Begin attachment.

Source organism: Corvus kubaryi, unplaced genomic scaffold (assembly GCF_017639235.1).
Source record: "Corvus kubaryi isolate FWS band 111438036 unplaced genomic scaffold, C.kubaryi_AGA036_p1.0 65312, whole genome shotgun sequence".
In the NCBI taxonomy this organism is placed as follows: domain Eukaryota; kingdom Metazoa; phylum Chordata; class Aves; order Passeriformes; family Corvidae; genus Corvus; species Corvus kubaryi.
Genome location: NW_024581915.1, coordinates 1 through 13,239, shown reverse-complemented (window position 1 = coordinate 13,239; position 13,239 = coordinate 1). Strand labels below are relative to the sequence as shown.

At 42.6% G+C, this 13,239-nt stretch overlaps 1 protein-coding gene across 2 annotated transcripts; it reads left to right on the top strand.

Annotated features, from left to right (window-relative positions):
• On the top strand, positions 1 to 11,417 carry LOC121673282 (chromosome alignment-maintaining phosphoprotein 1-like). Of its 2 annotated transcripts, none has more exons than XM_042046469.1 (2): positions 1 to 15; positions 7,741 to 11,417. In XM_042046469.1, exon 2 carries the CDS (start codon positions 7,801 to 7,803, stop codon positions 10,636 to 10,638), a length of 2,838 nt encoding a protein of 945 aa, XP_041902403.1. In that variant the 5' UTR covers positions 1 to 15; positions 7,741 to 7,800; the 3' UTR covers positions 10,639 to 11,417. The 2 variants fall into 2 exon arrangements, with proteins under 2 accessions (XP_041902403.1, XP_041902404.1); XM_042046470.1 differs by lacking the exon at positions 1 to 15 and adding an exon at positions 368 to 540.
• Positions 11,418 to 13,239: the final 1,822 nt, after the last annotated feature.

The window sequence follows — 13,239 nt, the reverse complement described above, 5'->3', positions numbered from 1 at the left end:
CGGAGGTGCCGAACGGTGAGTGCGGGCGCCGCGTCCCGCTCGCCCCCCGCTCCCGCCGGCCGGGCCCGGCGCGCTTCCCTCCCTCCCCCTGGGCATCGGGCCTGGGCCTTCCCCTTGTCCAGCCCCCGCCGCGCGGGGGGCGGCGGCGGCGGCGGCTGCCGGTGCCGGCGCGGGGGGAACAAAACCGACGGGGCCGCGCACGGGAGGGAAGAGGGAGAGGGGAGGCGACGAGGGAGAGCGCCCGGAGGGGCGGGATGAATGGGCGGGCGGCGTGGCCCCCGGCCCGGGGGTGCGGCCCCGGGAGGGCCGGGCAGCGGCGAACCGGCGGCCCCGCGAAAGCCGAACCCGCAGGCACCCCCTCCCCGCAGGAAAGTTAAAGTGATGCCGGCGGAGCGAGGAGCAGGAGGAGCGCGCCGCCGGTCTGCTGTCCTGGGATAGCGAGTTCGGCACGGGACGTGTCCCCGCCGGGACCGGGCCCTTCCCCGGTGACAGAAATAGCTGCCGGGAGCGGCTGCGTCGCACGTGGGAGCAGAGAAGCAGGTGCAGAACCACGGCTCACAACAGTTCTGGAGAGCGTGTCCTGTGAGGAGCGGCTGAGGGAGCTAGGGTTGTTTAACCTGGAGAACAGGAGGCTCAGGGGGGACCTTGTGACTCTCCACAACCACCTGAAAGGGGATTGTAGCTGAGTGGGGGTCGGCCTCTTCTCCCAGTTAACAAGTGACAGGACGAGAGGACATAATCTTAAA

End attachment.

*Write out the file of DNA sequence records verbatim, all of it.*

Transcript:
Source organism: Corvus kubaryi, unplaced genomic scaffold (assembly GCF_017639235.1).
Source record: "Corvus kubaryi isolate FWS band 111438036 unplaced genomic scaffold, C.kubaryi_AGA036_p1.0 65312, whole genome shotgun sequence".
In the NCBI taxonomy this organism is placed as follows: domain Eukaryota; kingdom Metazoa; phylum Chordata; class Aves; order Passeriformes; family Corvidae; genus Corvus; species Corvus kubaryi.
Genome location: NW_024581915.1, coordinates 1 through 13,239, shown reverse-complemented (window position 1 = coordinate 13,239; position 13,239 = coordinate 1). Strand labels below are relative to the sequence as shown.

At 42.6% G+C, this 13,239-nt stretch overlaps 1 protein-coding gene across 2 annotated transcripts; it reads left to right on the top strand.

Annotated features, from left to right (window-relative positions):
• On the top strand, positions 1 to 11,417 carry LOC121673282 (chromosome alignment-maintaining phosphoprotein 1-like). Of its 2 annotated transcripts, none has more exons than XM_042046469.1 (2): positions 1 to 15; positions 7,741 to 11,417. In XM_042046469.1, exon 2 carries the CDS (start codon positions 7,801 to 7,803, stop codon positions 10,636 to 10,638), a length of 2,838 nt encoding a protein of 945 aa, XP_041902403.1. In that variant the 5' UTR covers positions 1 to 15; positions 7,741 to 7,800; the 3' UTR covers positions 10,639 to 11,417. The 2 variants fall into 2 exon arrangements, with proteins under 2 accessions (XP_041902403.1, XP_041902404.1); XM_042046470.1 differs by lacking the exon at positions 1 to 15 and adding an exon at positions 368 to 540.
• Positions 11,418 to 13,239: the final 1,822 nt, after the last annotated feature.

The window sequence follows — 13,239 nt, the reverse complement described above, 5'->3', positions numbered from 1 at the left end:
CGGAGGTGCCGAACGGTGAGTGCGGGCGCCGCGTCCCGCTCGCCCCCCGCTCCCGCCGGCCGGGCCCGGCGCGCTTCCCTCCCTCCCCCTGGGCATCGGGCCTGGGCCTTCCCCTTGTCCAGCCCCCGCCGCGCGGGGGGCGGCGGCGGCGGCGGCTGCCGGTGCCGGCGCGGGGGGAACAAAACCGACGGGGCCGCGCACGGGAGGGAAGAGGGAGAGGGGAGGCGACGAGGGAGAGCGCCCGGAGGGGCGGGATGAATGGGCGGGCGGCGTGGCCCCCGGCCCGGGGGTGCGGCCCCGGGAGGGCCGGGCAGCGGCGAACCGGCGGCCCCGCGAAAGCCGAACCCGCAGGCACCCCCTCCCCGCAGGAAAGTTAAAGTGATGCCGGCGGAGCGAGGAGCAGGAGGAGCGCGCCGCCGGTCTGCTGTCCTGGGATAGCGAGTTCGGCACGGGACGTGTCCCCGCCGGGACCGGGCCCTTCCCCGGTGACAGAAATAGCTGCCGGGAGCGGCTGCGTCGCACGTGGGAGCAGAGAAGCAGGTGCAGAACCACGGCTCACAACAGTTCTGGAGAGCGTGTCCTGTGAGGAGCGGCTGAGGGAGCTAGGGTTGTTTAACCTGGAGAACAGGAGGCTCAGGGGGGACCTTGTGACTCTCCACAACCACCTGAAAGGGGATTGTAGCTGAGTGGGGGTCGGCCTCTTCTCCCAGTTAACAAGTGACAGGACGAGAGGACATAATCTTAAA